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All Looney Tunes Shorts To Receive Epic Live-Action Remakes

BURBANK, CA—Warner Brothers Animation announced last week that they would be following in the footsteps of Disney by remaking all of their classic Looney Tunes shorts using ultra-high-budget, hyper-realistic computer-generated graphics. With the success of The Jungle Book, Beauty and the Beast, and the hype surrounding The Lion King’s coming release, the WB decided it was time to bring back a few classics of their own.

“When we made the original Road Runner cartoons, we were extremely limited in what we could accomplish,” said Vice President of Animation, Brian Jones. “We didn’t have the resources to have a photorealistic coyote falling off of an actual high-definition cliff in Death Valley. We had to tell the whole story using childish line art with incredibly unrealistic falls and explosions. Now computers have caught up to our vision: a real-life coyote falling to the bottom of a cliff and getting crushed, then exploded in extremely realistic detail.”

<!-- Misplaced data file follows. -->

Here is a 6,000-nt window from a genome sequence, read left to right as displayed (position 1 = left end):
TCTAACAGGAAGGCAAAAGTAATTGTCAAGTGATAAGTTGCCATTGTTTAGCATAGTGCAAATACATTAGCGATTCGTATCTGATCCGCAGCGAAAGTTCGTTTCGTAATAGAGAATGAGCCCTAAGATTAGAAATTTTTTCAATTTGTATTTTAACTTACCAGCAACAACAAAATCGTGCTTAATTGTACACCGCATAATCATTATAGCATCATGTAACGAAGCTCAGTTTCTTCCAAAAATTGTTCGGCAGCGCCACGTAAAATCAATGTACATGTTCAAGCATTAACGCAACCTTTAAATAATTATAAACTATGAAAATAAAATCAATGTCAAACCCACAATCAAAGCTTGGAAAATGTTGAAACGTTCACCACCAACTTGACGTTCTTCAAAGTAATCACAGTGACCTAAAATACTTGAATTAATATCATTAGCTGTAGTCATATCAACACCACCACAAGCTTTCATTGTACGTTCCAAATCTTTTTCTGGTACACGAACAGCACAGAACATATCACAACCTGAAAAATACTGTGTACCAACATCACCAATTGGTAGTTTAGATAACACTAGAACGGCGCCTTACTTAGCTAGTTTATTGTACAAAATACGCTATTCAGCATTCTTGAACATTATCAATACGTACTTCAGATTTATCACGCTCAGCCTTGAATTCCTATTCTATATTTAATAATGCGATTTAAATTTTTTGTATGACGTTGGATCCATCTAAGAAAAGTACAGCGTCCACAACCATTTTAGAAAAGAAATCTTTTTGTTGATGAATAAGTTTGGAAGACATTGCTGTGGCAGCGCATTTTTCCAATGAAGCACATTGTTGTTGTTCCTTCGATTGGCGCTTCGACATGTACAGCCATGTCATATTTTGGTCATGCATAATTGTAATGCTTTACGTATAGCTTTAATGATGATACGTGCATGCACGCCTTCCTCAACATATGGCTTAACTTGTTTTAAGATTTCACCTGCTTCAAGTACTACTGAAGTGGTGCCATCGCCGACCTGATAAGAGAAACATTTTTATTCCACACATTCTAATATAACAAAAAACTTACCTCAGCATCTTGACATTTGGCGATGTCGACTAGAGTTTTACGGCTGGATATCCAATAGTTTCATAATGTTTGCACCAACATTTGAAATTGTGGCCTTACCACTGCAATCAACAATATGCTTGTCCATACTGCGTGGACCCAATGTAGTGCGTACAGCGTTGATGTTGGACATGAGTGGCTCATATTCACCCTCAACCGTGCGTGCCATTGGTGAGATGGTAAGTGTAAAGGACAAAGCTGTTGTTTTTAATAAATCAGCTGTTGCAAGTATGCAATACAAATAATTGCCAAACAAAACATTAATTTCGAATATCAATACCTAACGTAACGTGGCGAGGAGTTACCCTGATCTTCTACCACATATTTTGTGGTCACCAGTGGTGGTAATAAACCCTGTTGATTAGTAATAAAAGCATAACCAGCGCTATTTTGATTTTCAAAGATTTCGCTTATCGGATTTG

Warner Bros.’ Road Runner is slated for a late 2019 release, followed by Last Turn at Albuquerque, Duck Amuck, and What’s Opera, Doc?  Besides retelling the stories in gorgeous high-definition — where every single hair can be seen from the back of the largest movie theater —  the shorts will also be converted to feature-length cartoons with emotionally satisfying through-lines. “Wile E. Coyote will be less about just trying to kill a bird and be more of an in-depth look at hunger, immigration, and the border through the eyes of this coyote’s struggle to find a meal,” said Jones. Warner Bros. also has a Pepe Le Pew film in the works to address the concerns of the #MeToo movement featuring music by the White Stripes titled Without Con-Scent.

Other planned releases include an H.R. Gigeresque take on Marvin the Martian and an epic Duck Dodgers film directed by James Gunn starring a real duck in green pajamas. 

When asked if Warner would be producing any new, original material, Warner Brothers reps assured reporters that the age of new, original material in Hollywood was over and the age of recycled animals with ultra-crisp, high-definition animal hair was finally here.

Warner Bros. also admitted that by "live-action" remake they actually meant CGI.

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